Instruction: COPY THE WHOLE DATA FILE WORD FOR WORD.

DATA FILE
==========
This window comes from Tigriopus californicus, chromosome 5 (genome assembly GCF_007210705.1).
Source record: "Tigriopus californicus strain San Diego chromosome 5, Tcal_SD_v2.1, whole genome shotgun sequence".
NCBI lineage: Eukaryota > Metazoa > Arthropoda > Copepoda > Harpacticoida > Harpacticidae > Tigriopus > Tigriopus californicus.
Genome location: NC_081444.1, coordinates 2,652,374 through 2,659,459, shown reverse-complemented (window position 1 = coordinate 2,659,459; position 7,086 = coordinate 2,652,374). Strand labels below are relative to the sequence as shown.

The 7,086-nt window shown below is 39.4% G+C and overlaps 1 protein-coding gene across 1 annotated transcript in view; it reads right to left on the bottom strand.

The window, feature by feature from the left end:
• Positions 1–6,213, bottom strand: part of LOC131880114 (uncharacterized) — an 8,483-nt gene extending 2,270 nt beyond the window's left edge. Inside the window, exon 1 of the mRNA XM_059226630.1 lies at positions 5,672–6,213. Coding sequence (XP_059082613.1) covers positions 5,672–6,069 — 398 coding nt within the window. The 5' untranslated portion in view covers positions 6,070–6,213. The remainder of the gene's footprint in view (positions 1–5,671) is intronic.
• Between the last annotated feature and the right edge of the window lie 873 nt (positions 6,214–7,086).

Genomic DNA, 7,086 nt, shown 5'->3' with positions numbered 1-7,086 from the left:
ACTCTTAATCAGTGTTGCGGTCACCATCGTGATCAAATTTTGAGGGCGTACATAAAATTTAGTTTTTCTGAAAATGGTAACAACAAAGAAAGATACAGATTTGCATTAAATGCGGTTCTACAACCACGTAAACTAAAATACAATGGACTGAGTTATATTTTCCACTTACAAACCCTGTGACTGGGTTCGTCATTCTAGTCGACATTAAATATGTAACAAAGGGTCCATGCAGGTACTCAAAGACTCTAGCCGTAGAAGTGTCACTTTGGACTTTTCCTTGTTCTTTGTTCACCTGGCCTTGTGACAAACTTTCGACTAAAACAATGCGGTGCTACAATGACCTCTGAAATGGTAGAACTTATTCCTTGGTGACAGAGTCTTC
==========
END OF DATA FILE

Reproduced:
This window comes from Tigriopus californicus, chromosome 5 (genome assembly GCF_007210705.1).
Source record: "Tigriopus californicus strain San Diego chromosome 5, Tcal_SD_v2.1, whole genome shotgun sequence".
NCBI lineage: Eukaryota > Metazoa > Arthropoda > Copepoda > Harpacticoida > Harpacticidae > Tigriopus > Tigriopus californicus.
Genome location: NC_081444.1, coordinates 2,652,374 through 2,659,459, shown reverse-complemented (window position 1 = coordinate 2,659,459; position 7,086 = coordinate 2,652,374). Strand labels below are relative to the sequence as shown.

The 7,086-nt window shown below is 39.4% G+C and overlaps 1 protein-coding gene across 1 annotated transcript in view; it reads right to left on the bottom strand.

The window, feature by feature from the left end:
• Positions 1–6,213, bottom strand: part of LOC131880114 (uncharacterized) — an 8,483-nt gene extending 2,270 nt beyond the window's left edge. Inside the window, exon 1 of the mRNA XM_059226630.1 lies at positions 5,672–6,213. Coding sequence (XP_059082613.1) covers positions 5,672–6,069 — 398 coding nt within the window. The 5' untranslated portion in view covers positions 6,070–6,213. The remainder of the gene's footprint in view (positions 1–5,671) is intronic.
• Between the last annotated feature and the right edge of the window lie 873 nt (positions 6,214–7,086).

Genomic DNA, 7,086 nt, shown 5'->3' with positions numbered 1-7,086 from the left:
ACTCTTAATCAGTGTTGCGGTCACCATCGTGATCAAATTTTGAGGGCGTACATAAAATTTAGTTTTTCTGAAAATGGTAACAACAAAGAAAGATACAGATTTGCATTAAATGCGGTTCTACAACCACGTAAACTAAAATACAATGGACTGAGTTATATTTTCCACTTACAAACCCTGTGACTGGGTTCGTCATTCTAGTCGACATTAAATATGTAACAAAGGGTCCATGCAGGTACTCAAAGACTCTAGCCGTAGAAGTGTCACTTTGGACTTTTCCTTGTTCTTTGTTCACCTGGCCTTGTGACAAACTTTCGACTAAAACAATGCGGTGCTACAATGACCTCTGAAATGGTAGAACTTATTCCTTGGTGACAGAGTCTTC